A Russian court has agreed to hear a libel case brought by Josef Stalin's grandson. Yevgeny Dzhugashvili says a newspaper commentary stating that Stalin ordered the killings of millions of his country's citizens damaged the dictator's reputation.
Historians and human rights activists say the case is yet another effort by the government to airbrush Stalin's image.
With the fall of communism, the Russian government finally permitted historians and witnesses to publish searing accounts of Stalin's rule. Documents long hidden in closed archives were made available.
Leonid Zhura, a former trade official and devoted Stalinist, persuaded Stalin's grandson to file the lawsuit. Zhura, 62, is representing Dzhugashvili in court.
Sitting in a tiny apartment, surrounded by books on Stalin, Zhura says his beloved dictator never ordered the murders of Soviet citizens.
"Stalin was a great leader who saved the country and led it to democracy. His constitution was the best ever written. Yes, many innocent people suffered and were killed, but Stalin was not responsible for this. Others were. It's time to put the record straight," Zhura says.
He says documents that prove Stalin ordered the deaths of 21,000 Polish prisoners of war in 1940 are fake.
Historian Anatoly Yablokov, who wrote the newspaper article that is the target of the lawsuit, says such claims would have been unthinkable five years ago.
"What has changed is the mood of society. Society is increasingly praising the Stalinist period. You see this in many ways. I fear this reflects a move toward totalitarianism," Yablokov says.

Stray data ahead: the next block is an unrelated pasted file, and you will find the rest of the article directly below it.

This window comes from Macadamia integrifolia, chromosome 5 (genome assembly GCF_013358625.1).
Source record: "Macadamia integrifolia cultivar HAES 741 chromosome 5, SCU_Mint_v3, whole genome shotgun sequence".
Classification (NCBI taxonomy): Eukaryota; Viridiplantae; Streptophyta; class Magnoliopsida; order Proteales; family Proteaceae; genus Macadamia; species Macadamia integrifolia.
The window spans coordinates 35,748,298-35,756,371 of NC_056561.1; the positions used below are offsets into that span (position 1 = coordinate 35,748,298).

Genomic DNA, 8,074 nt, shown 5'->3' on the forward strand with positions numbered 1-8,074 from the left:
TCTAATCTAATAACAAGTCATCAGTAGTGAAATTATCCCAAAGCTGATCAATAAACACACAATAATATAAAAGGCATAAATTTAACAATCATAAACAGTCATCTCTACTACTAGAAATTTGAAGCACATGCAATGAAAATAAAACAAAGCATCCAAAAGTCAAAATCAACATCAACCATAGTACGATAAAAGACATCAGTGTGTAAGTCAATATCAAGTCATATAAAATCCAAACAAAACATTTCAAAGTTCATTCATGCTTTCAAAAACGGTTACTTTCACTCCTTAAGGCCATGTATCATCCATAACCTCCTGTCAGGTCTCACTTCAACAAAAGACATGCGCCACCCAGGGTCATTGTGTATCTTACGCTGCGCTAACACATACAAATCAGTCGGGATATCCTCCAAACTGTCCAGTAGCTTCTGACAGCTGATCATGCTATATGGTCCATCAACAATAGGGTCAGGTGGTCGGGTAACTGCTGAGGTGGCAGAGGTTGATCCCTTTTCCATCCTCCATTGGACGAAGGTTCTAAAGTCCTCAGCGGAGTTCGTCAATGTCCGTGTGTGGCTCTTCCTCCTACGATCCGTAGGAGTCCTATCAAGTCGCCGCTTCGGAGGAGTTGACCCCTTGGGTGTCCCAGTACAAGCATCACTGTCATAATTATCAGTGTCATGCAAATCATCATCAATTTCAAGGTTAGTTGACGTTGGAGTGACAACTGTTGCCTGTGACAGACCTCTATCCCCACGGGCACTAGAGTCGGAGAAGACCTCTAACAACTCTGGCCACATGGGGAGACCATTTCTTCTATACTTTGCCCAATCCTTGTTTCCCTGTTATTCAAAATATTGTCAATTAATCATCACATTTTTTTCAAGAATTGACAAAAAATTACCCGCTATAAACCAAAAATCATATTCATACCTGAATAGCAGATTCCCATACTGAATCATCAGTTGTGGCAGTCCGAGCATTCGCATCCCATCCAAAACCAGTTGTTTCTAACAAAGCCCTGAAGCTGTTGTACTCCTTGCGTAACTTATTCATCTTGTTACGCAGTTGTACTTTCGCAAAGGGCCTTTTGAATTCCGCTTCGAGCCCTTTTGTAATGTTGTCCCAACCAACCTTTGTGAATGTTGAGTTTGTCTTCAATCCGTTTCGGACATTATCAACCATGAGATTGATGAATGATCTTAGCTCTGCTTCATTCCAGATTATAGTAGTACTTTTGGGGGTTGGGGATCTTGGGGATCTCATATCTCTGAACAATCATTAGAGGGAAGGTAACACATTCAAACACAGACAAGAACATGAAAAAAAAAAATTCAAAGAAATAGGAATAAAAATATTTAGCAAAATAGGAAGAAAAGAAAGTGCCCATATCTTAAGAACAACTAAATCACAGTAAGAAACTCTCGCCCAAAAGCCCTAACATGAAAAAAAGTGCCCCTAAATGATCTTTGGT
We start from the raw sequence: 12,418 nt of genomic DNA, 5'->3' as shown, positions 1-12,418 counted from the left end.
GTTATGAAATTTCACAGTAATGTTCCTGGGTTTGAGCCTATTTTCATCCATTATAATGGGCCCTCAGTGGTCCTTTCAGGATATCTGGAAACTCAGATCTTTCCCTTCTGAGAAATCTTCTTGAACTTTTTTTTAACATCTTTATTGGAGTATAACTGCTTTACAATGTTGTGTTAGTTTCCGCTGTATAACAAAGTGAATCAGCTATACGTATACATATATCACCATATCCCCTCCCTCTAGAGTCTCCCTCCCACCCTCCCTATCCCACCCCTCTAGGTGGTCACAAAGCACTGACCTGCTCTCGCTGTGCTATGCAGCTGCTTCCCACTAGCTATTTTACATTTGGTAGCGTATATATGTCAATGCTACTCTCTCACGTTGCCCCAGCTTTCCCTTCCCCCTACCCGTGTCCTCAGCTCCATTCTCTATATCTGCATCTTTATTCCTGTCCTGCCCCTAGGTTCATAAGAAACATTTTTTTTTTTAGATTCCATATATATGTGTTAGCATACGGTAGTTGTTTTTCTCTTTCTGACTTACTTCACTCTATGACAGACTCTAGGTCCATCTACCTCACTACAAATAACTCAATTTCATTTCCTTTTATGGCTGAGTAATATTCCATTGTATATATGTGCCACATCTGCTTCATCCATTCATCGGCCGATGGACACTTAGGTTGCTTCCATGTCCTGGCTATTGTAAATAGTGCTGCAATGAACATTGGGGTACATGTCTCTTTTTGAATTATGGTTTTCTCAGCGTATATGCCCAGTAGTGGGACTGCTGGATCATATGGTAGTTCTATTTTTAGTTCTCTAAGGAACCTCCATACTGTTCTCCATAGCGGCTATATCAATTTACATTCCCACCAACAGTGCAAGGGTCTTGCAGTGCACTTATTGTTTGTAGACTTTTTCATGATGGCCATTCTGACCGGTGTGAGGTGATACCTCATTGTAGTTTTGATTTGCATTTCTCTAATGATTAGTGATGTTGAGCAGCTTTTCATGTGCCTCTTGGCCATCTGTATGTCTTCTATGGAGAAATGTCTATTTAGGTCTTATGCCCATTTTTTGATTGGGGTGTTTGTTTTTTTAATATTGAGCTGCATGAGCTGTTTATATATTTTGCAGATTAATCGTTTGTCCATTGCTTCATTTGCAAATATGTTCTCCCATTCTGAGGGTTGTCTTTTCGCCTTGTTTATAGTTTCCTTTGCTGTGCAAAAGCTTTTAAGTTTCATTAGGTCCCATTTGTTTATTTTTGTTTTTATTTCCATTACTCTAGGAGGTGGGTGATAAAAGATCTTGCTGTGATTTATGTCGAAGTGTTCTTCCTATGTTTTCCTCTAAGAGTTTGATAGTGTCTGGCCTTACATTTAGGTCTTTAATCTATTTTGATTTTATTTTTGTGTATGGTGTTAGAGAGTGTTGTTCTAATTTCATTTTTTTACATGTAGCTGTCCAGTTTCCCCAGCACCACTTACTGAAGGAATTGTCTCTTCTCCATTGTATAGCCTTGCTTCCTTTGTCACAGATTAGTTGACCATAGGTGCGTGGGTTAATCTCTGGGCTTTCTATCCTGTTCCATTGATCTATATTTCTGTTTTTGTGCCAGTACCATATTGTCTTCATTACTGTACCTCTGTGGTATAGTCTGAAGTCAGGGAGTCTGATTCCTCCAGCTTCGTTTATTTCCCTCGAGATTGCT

Under Vladimir Putin, the former president who is now prime minister, the image of Stalin is less clear cut than it was when communism first crumbled two decades ago. Archives that had been opened are now being reclassified as secret. Putin has endorsed a history teachers' manual that portrays Stalin as an effective crisis manager.
It is the Soviet Union's role in World War II that is a particularly sore point. Many in Russia feel the Soviet Union is not given full credit for its role in the liberation of Europe. They believe the West does not fully appreciate the suffering of the Soviet people — an estimated 27 million Soviet citizens died during the war.
President Dmitry Medvedev responded with outrage when the parliamentary assembly of the Organization for Security and Cooperation in Europe recently equated Stalin with Hitler as the leaders of two regimes that brought about violations of rights as well as war crimes.
Yablokov argues that Moscow's role was more complicated than the government would like to admit.
"We are looking for a national idea to inspire people, and one is the victory in World War II. It was an extraordinary victory, but the government wants to ignore any discussion of the beginning of the war, Stalin's pact with Hitler, and the division of Europe after the war," he says.
In late August, officials unveiled the newly restored vestibule of a central Moscow subway station, featuring gilded words of praise for Stalin. Once again, passengers can read what had long been plastered over: "Stalin reared us on loyalty to the nation. He inspired us to work and be heroic."
Asked what they thought about the words, most passengers heartily approved or said they had no opinion one way or the other.
Vladimir Ryzhkov, a former member of parliament and opposition commentator, says Putin would be happy with such responses.
Ryzhkov says it shows that the prime minister has succeeded in persuading people to leave government to others. Ryzhkov says be believes Stalin's rehabilitation helps Putin and his allies justify the return of a strong government, which can interfere with citizens' rights.